Shell threatens to quit London for New York

Shell threatens to quit London for New York

New York

Shell has threatened to quit the London Stock Exchange for New York in what would be the biggest blow to the UK’s struggling stock market to date.

Wael Sawan, chief executive of Shell, said the oil and gas giant was looking at “all options” for its listing amid concerns it was under-appreciated by investors.

He said: “I have a location that clearly seems to be undervalued.”

The comments will spark fears that Shell, which is the largest company on the FTSE 100 with a market value of roughly £180bn, could become the latest to flee the London market.

The index has traditionally been dominated by oil and gas companies, as well as mining and commodity stocks.

But a growing focus on environmental, social and governance (ESG) measures among investors has begun to threaten that status, with major companies starting to defect to the US, which is now the world’s largest oil producer.

Mining giant Glencore last year chose to spin off and list its coal business in New York rather than London, while its secondary listings went to Toronto and Johannesburg.

Any decision to shift Shell away from London would fuel concerns that Glencore could move its remaining listing to the US – an option that has already been mooted by analysts.

Rival energy giant BP, which is the fifth-largest company on the index, could also follow suit.

It comes as Shell looks to shift its business away from oil and gas towards greener sources of energy.

But its hybrid approach has risked alienating traditional investors focused on profits, while failing to appease more activist investors concerned about climate change.

Mr Sawan said he was focused on a two-and-half-year turnaround plan, which he dubbed a “sprint”, aimed at slimming down the company and boosting its valuation.

Shell is aiming to reduce operating costs by up to $3bn (£2.4bn) by the end of next year, lower its capital expenditure range to between $22bn and $25bn and target shareholder returns via dividends and buybacks of up to 40pc of cash flow.

The energy boss said the current undervaluation presented a “fantastic investment opportunity”, adding: “I will keep buying back those shares, and buying back those shares at a discount.”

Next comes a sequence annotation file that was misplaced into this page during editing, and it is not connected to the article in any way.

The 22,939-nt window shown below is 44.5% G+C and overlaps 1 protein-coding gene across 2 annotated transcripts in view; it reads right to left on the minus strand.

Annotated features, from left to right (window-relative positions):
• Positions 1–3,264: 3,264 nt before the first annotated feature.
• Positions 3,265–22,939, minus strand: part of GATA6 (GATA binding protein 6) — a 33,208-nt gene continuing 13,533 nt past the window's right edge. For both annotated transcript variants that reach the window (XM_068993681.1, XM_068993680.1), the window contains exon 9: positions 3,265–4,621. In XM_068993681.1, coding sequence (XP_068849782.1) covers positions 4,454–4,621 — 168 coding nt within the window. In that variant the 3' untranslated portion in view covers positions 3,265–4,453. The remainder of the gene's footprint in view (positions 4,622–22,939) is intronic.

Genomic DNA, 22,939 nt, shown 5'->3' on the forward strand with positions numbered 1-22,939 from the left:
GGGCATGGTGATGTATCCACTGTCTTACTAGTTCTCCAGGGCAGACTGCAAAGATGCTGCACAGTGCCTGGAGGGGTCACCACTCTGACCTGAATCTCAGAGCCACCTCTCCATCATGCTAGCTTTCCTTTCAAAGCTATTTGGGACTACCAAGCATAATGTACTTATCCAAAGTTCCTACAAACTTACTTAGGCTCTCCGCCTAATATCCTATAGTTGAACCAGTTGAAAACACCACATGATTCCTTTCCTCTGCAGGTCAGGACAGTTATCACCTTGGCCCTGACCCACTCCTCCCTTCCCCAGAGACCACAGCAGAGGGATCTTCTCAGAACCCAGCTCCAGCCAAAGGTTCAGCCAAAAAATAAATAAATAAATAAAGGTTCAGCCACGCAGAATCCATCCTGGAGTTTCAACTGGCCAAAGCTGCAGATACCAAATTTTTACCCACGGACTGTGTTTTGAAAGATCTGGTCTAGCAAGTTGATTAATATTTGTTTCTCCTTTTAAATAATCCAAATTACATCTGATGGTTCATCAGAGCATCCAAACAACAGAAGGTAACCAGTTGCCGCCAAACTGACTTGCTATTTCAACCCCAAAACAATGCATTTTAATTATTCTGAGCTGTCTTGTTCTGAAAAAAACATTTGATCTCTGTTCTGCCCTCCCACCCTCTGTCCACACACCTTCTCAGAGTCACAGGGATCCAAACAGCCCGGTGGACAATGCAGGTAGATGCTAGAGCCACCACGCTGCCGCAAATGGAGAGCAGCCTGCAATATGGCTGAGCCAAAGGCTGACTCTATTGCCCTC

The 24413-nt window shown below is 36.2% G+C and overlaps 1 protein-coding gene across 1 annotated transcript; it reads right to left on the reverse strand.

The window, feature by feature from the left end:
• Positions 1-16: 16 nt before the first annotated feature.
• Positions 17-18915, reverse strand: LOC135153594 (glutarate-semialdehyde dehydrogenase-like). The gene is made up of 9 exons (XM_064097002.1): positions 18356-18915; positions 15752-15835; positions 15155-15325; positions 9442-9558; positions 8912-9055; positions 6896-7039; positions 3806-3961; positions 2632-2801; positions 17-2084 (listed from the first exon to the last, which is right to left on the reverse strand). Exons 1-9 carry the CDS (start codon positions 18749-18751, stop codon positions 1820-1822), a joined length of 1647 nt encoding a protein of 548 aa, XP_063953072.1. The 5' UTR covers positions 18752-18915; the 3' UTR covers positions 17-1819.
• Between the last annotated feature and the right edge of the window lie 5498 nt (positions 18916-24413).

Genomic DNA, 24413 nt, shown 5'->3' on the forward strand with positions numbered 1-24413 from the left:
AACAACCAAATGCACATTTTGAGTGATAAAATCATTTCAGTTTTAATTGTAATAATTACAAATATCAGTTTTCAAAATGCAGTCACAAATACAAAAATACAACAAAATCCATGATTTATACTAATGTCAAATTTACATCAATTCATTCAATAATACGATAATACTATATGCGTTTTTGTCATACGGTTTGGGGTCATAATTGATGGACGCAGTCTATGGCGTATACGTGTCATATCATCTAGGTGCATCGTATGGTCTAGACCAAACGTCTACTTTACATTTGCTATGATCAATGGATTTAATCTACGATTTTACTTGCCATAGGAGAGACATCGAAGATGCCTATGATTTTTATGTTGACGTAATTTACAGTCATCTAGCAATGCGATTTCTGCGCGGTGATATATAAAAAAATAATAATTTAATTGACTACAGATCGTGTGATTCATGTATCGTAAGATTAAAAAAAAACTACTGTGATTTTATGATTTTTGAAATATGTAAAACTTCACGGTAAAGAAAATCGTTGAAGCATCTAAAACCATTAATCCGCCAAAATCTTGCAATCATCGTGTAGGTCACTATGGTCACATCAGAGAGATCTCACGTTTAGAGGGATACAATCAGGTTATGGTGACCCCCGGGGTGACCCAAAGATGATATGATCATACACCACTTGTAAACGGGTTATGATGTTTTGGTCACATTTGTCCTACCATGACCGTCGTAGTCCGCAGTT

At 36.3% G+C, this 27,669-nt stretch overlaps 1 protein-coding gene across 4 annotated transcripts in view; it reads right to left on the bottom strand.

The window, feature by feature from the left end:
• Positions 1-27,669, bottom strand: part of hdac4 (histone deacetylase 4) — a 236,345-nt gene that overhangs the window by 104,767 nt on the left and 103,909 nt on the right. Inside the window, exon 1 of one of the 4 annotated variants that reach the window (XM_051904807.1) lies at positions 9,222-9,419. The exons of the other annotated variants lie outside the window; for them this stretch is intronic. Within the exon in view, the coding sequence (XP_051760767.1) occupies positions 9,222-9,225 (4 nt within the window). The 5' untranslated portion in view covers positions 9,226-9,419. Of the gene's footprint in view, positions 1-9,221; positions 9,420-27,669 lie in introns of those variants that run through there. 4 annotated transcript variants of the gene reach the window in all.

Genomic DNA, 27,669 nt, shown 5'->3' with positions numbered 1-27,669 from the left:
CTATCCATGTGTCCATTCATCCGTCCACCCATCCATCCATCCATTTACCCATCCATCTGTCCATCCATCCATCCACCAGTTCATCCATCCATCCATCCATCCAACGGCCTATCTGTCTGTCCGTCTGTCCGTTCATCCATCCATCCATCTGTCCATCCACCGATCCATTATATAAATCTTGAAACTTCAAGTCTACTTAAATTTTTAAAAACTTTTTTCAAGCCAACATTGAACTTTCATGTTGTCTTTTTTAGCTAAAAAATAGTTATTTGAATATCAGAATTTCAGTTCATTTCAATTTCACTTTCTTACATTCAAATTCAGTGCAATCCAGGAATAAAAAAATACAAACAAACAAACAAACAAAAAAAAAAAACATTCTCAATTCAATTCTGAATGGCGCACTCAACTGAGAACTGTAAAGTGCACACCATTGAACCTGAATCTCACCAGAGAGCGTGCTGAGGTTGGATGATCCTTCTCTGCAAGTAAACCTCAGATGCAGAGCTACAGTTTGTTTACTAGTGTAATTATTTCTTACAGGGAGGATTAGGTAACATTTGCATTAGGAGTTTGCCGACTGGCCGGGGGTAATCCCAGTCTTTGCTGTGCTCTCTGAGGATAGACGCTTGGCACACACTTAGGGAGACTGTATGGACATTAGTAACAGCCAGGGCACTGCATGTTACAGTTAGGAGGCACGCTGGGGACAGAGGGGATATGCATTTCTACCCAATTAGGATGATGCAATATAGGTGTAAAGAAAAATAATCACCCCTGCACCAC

But he pointed to the gap in valuation between Shell and its New York-listed rivals Exxon Mobil and Chevron and acknowledged the company may have to take more drastic action if that gulf is not resolved by the end of next year.

Mr Sawan told Bloomberg: “If we work through the sprint, and we are doing what we are doing, and we still don’t see that the gap is closing, we have to look at all options.”

Any decision to move Shell’s primary listing away from London would need to secure at least 75pc approval in a shareholder vote.

It comes only three years after Shell scrapped its dual listing structure, moved its headquarters from the Netherlands to the UK and ditched “Royal Dutch” from its name. At the time, the move was hailed as a vote of confidence in Britain.

Yet a string of disappointing initial public offerings and investor pessimism over the UK economy has sparked an exodus of companies across a range of sectors.

Chip giant Arm, building materials supplier CRH, Paddy Power owner Flutter and travel operator Tui are among companies to have abandoned London in recent months.

The stampede away from the London stock market has accelerated this year, with investors withdrawing more money from UK stock market funds.

Investors pulled $6.5bn (£5.1bn) from UK-focused equity funds for the period January 1 to April 3, according to Goldman Sachs, adding to the gloom.

The FTSE 100 has also been sluggish over the same period compared to global rivals.

Stock markets in Japan, the US and EU have rallied by more than a quarter, while the FTSE 100 rose just 8.6pc over the same period, according to Calastone.

UK stock funds have been unloved for several years, suffering 34 consecutive quarters of net selling, according to Calastone. Another £823m left funds in March.

Broaden your horizons with award-winning British journalism. Try The Telegraph free for 3 months with unlimited access to our award-winning website, exclusive app, money-saving offers and more.